Berkowitz zaps paid parking on Saturdays



Tomorrow (June 25) was set to be the last Saturday Anchorage shoppers would have been able to park free along the streets downtown.

That’s because the Anchorage Community Development Authority, which manages downtown parking meters and garages, came up with a comprehensive plan to increase parking meter rates by 40 percent, and institute paid parking on Saturdays for the first time in Anchorage history.

The Saturday parking fees were meant to discourage downtown workers from parking on the street, thereby opening up more parking for shoppers.

The other rate changes include higher fees for parking lots and garages — increases that make downtown less of a shopper’s paradise and more of hangout for the homeless.

But in a classic Democratic bait-and-switch fashion, Mayor Ethan Berkowitz has weighed in. He nixed the Saturday parking meter heist. This makes the people feel like they “won one.” We’re hard pressed to believe he didn’t know about the entire plan in advance; if he didn’t, his staff has gone rogue on him.


After a year of study, the Anchorage Community Development Authority might have considered more fully the blowback that would result from metering Saturday shoppers.

If the idea was, as stated by ACDA, to penalize downtown retail workers by forcing them into garages and lots, then it was a low blow against the working class — the shopkeepers, the servers, the cooks, and the cleaners.

To mitigate this public relations disaster created by ACDA, Berkowitz, who is on vacation, wrote to ACDA chair Dick Stallone, saying that Saturday parking meter fees would have “unintended, negative economic impacts.”

ACDA’s Brian Borguno, who runs the EasyPark program for ACDA, told the Alaska Dispatch he’ll respect the mayor’s request — for now — but his EasyPark officers will “still strongly encourage” people to feed the meters on Saturday.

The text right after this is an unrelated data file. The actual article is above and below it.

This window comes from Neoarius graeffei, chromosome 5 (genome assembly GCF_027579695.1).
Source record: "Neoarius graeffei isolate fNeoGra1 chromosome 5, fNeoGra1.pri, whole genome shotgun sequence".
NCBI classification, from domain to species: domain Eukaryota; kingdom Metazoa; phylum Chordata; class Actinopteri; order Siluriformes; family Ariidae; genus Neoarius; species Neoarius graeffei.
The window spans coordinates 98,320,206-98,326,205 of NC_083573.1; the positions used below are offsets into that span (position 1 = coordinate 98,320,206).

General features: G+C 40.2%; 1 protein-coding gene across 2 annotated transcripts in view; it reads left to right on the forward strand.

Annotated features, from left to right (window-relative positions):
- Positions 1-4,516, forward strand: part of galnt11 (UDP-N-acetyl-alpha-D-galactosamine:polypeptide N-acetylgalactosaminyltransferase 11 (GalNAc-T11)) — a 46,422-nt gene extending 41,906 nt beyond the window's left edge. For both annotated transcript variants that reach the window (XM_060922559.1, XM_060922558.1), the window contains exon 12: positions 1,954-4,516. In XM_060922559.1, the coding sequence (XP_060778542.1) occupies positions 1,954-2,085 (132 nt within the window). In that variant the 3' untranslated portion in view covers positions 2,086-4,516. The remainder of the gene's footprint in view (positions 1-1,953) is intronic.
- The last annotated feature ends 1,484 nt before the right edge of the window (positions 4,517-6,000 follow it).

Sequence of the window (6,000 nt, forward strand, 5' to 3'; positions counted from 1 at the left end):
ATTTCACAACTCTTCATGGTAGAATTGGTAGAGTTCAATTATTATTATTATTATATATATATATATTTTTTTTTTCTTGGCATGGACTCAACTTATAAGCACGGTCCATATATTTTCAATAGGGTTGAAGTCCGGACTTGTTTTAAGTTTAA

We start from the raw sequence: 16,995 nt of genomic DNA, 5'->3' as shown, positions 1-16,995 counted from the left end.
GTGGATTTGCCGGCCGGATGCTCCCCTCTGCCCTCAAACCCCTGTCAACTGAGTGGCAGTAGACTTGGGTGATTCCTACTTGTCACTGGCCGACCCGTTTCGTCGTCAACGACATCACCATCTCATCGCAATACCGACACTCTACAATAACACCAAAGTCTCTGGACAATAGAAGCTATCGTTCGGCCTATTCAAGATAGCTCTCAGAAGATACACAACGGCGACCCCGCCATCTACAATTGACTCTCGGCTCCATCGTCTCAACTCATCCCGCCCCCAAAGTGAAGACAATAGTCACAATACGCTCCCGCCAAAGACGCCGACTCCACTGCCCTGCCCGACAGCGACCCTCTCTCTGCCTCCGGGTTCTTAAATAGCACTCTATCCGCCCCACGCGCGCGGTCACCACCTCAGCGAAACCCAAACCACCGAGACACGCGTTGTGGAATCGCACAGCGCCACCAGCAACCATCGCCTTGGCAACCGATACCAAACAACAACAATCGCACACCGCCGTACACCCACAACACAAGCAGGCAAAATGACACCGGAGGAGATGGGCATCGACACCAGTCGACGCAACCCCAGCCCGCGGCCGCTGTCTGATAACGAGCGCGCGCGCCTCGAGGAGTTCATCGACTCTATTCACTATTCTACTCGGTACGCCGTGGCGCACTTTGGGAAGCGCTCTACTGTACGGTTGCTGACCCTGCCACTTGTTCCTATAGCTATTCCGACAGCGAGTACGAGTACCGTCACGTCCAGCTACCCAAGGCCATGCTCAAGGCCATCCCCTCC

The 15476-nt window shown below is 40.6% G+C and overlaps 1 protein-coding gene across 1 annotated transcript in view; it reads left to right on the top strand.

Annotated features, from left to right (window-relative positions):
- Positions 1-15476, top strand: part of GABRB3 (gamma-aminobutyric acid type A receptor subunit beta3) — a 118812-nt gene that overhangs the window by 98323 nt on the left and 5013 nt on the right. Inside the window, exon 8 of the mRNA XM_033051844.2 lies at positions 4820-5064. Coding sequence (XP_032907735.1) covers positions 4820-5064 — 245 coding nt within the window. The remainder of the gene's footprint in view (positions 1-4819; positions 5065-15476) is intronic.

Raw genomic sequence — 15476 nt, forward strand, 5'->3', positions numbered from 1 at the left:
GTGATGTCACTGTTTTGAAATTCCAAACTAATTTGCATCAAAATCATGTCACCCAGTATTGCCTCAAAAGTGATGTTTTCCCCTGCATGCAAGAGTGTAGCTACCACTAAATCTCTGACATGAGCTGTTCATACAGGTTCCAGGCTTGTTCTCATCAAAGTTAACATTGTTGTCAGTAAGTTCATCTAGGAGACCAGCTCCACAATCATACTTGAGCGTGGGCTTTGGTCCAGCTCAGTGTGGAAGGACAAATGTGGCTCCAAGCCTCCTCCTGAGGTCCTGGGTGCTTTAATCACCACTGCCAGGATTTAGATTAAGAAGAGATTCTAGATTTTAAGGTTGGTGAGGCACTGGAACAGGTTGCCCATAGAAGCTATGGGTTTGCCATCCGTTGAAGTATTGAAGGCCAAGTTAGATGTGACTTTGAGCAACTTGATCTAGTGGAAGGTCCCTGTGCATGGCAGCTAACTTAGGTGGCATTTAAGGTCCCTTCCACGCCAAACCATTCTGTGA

Some observers viewed this as an act of insubordination with the mayor, who has just stated that he is concerned about the impact. Having EasyPark officers bully shoppers for quarters is not a welcome mat for downtown. And it sends a message to downtown workers that the city doesn’t care about the cost of actually working downtown.

Parking garages downtown are already underused, but perhaps raising the prices on them will drive more traffic in? We’re not the experts, but the more you tax something, the less you get of it.

Andrew Halcro, director of the Anchorage Community Development Authority for Mayor Berkowitz, was not pleased and commented on the previous story posted on Must Read Alaska, saying this:

You really have no idea what the hell you are talking about, but it’s not the first time Suzanne Downing has stuffed both feet in her mouth. First. the Mayor had nothing to do with the parking rate increase, it was a decision approved by the board of directors. The decision was made after five months of significant stakeholder meetings and presentations to downtown groups. Second, it’s the first parking rate increase in eight years. That’s eight years and we’re still one of the lowest cities in the country. Third, Saturday enforcement was asked for by the downtown business owners who were tired of their customers not having a place to pack because downtown employees were taking up street spaces for eight hours a day. You really put out a lot of misinformation on your feed, and it’s done intentionally to draw attention away from how your legislators are wrecking Alaska’s economy. Please, just stop with your lies.

We’ll forward his comments to the mayor, so that he knows without a doubt that he has no say in parking rate increases.

Halcro is correct in stating that rates haven’t gone up in eight years. The last rate hike was, indeed, during the Begich Administration.

When now Super Lobbyist Begich was mayor, the ACDA was a losing entity. The Dan Sullivan Administration changed the board makeup and the fiscal dynamics of the parking authority, so that it became a profit center. Hence, there was no need to raise rates.


The city’s new urban park, which is now in place on the top of the 5th Avenue Garage, has just been launched by the Berkowitz-Halcro Administration. And it’s cute, there’s no question about that. A great place to play hacky-sack about three  months out of the year. Perhaps there is no fountain, but there’s also no fountain in the city’s Towne Center Park — the mayor had that torn down last month.

The cost of the new Parking Garage Park is at least $11 million. That’s because $11 million is the actual cost to the taxpayer of building those 220 parking spaces. Spaces so poorly used that the mayor decided to turn them into a game room.


Comments are closed.